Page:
Several artificial neural networks can act on the same input parameter but be used for determining different control signal parameters.
FIG. 1 is a schematic depiction of a ventilatory system according to the present invention.
FIG. 2 shows a schematic diagram over one embodiment of an artificial neural network system according to the present invention.
FIG. 3 shows a schematic diagram over another embodiment of an artificial neural network system according to the present invention.
FIG. 4 shows a diagram of an exemplifying pressure and flow signal versus time according to the present invention.
FIG. 5 shows a schematic example of a ramp cycle test pattern for obtaining a relevant EPAP and IPAP ratio and level used in the treatment of a breathing disorder.
DETAILED DESCRIPTION OF THE INVENTION
FIG. 6 is a schematic illustrating a method according to the present invention.
In FIG. 1 a schematic mechanical ventilation system used for the treatment of hypoventilation disorders is depicted. A ventilation system comprise a mechanical ventilator 4 supplying pressurized breathing gas, tubing 3 for guiding breathing gas to the patient 1, a breathing mask 2 or similar for administrating the breathing gas to the patient 1, sensing means 5, 6, 7, 8, and 9 for determining the physiological status of the patient 1. A mechanical ventilator 4 is supplying breathing gas for instance as a positive airway pressure via a tubing 3 and through a mask 2 to a patient 1. The mask 2 can be a face mask 2 covering both the mouth and nose or a nasal mask covering only the nose or nostrils depending on the patients needs. It can also be a hood covering the complete head or body of the patient.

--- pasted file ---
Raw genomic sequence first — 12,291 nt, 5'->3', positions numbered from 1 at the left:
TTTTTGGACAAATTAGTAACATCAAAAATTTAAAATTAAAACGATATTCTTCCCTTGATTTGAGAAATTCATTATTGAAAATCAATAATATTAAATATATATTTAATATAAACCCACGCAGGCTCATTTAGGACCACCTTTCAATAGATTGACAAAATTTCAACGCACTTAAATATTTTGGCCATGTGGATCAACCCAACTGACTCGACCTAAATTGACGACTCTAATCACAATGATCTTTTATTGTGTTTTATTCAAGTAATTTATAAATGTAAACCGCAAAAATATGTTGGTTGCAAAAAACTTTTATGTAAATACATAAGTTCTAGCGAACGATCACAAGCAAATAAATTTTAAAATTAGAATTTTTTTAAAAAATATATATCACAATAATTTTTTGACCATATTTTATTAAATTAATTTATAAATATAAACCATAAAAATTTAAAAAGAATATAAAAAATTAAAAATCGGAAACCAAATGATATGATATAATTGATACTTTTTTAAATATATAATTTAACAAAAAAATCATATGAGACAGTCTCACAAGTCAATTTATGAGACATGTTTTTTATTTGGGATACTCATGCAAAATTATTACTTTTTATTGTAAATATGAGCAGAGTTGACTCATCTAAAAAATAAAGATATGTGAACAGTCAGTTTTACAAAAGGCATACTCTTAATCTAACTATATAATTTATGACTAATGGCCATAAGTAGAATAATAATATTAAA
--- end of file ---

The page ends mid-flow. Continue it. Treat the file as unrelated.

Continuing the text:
The breathing gas may be of any suitable gas composition for breathing purposes as understood by the person skilled in the art, the composition depending on the physiological status of the patient.
The pressure or flow from the ventilator 4 is controlled by a processing unit 11 as shown in FIG. 1. The processing unit 11 measures one or several input parameters 5, 6, 7, 8, and 9 obtained from the patient 1 describing the physiological status of the patient. Data indicative of patient status is obtained using sensors 5, 6, 7, 8, and 9 connected to the patient and transferred to the processing unit 11 via connection means 5 a, 6 a, 7 a, 8 a, and 9 a. These input parameters may be for instance flow or pressure signals, data obtained from EEG, EMG, EOG, and ECG measurements, O2 and/or CO2 measurements in relation to the patient, body temperature, blood pressure, SpO2 (oxygen saturation), eye movements, and sound measurements. It should be understood that the invention is not limited to the above mentioned input parameters but other input parameters may be used. In FIG. 1 not all sensors 5, 6, 7, 8, and 9 and sensor connection means 5 a, 6 a, 7 a, 8 a, and 9 a are depicted, only a subset is shown in order to illustrate a schematical view of the system and the depicted locations are only given as examples and are in no way limiting to the invention.